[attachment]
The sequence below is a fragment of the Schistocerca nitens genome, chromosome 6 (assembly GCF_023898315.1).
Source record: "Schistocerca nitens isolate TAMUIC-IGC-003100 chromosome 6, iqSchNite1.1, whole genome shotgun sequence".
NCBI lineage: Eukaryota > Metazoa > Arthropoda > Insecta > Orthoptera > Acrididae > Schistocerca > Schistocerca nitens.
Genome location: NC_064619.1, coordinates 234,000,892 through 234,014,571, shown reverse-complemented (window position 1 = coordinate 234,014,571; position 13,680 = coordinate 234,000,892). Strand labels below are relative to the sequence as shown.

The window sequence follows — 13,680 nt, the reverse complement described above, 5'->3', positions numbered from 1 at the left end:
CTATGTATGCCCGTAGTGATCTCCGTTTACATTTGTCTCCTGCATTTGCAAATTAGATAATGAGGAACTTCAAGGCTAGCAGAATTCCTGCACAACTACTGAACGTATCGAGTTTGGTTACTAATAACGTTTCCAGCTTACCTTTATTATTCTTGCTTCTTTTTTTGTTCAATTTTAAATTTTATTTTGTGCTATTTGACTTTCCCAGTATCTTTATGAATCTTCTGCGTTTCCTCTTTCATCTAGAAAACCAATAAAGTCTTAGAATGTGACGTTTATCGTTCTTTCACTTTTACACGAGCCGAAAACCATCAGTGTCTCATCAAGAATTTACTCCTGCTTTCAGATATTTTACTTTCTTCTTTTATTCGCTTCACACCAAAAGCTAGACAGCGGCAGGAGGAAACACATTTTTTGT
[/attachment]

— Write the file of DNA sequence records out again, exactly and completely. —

The sequence below is a fragment of the Schistocerca nitens genome, chromosome 6 (assembly GCF_023898315.1).
Source record: "Schistocerca nitens isolate TAMUIC-IGC-003100 chromosome 6, iqSchNite1.1, whole genome shotgun sequence".
NCBI lineage: Eukaryota > Metazoa > Arthropoda > Insecta > Orthoptera > Acrididae > Schistocerca > Schistocerca nitens.
Genome location: NC_064619.1, coordinates 234,000,892 through 234,014,571, shown reverse-complemented (window position 1 = coordinate 234,014,571; position 13,680 = coordinate 234,000,892). Strand labels below are relative to the sequence as shown.

The window sequence follows — 13,680 nt, the reverse complement described above, 5'->3', positions numbered from 1 at the left end:
CTATGTATGCCCGTAGTGATCTCCGTTTACATTTGTCTCCTGCATTTGCAAATTAGATAATGAGGAACTTCAAGGCTAGCAGAATTCCTGCACAACTACTGAACGTATCGAGTTTGGTTACTAATAACGTTTCCAGCTTACCTTTATTATTCTTGCTTCTTTTTTTGTTCAATTTTAAATTTTATTTTGTGCTATTTGACTTTCCCAGTATCTTTATGAATCTTCTGCGTTTCCTCTTTCATCTAGAAAACCAATAAAGTCTTAGAATGTGACGTTTATCGTTCTTTCACTTTTACACGAGCCGAAAACCATCAGTGTCTCATCAAGAATTTACTCCTGCTTTCAGATATTTTACTTTCTTCTTTTATTCGCTTCACACCAAAAGCTAGACAGCGGCAGGAGGAAACACATTTTTTGT